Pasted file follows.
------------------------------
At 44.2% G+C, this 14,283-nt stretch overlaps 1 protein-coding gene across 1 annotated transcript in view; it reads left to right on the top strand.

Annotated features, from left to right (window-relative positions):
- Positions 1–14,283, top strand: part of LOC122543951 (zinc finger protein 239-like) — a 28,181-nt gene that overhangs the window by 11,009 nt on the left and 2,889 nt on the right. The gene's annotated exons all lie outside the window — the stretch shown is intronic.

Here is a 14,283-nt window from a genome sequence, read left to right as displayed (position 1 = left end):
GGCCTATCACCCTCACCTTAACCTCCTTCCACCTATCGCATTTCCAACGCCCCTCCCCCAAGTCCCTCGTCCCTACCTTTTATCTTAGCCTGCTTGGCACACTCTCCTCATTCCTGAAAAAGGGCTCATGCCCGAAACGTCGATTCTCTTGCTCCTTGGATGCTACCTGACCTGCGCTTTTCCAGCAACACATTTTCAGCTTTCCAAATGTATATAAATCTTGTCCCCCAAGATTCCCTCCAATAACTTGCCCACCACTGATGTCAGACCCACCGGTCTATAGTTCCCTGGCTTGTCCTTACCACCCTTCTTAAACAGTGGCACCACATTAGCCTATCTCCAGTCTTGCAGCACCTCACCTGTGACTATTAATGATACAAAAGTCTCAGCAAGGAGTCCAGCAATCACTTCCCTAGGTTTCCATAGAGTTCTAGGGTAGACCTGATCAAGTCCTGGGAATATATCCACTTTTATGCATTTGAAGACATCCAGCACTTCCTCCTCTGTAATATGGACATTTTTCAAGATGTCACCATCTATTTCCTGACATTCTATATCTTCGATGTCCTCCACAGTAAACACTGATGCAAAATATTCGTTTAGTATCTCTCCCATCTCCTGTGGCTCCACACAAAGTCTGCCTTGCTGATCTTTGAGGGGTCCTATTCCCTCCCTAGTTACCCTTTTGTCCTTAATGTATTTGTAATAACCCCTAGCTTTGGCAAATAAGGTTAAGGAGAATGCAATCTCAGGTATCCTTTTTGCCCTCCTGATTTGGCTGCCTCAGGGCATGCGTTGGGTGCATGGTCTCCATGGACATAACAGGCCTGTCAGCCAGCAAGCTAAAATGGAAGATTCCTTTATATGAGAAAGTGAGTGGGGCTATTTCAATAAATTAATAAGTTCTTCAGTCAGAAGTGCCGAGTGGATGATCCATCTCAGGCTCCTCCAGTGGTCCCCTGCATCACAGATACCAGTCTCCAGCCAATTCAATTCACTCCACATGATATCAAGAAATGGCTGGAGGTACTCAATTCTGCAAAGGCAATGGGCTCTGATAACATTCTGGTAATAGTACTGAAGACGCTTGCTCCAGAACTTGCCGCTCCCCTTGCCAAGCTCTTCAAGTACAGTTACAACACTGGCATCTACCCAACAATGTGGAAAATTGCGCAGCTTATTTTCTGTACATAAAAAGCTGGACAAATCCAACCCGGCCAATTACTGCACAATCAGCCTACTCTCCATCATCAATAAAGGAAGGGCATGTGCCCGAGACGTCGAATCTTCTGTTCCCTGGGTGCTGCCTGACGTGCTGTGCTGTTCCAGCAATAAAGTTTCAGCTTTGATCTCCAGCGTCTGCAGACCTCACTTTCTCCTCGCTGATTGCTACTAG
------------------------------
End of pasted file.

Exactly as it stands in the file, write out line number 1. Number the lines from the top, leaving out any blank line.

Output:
At 44.2% G+C, this 14,283-nt stretch overlaps 1 protein-coding gene across 1 annotated transcript in view; it reads left to right on the top strand.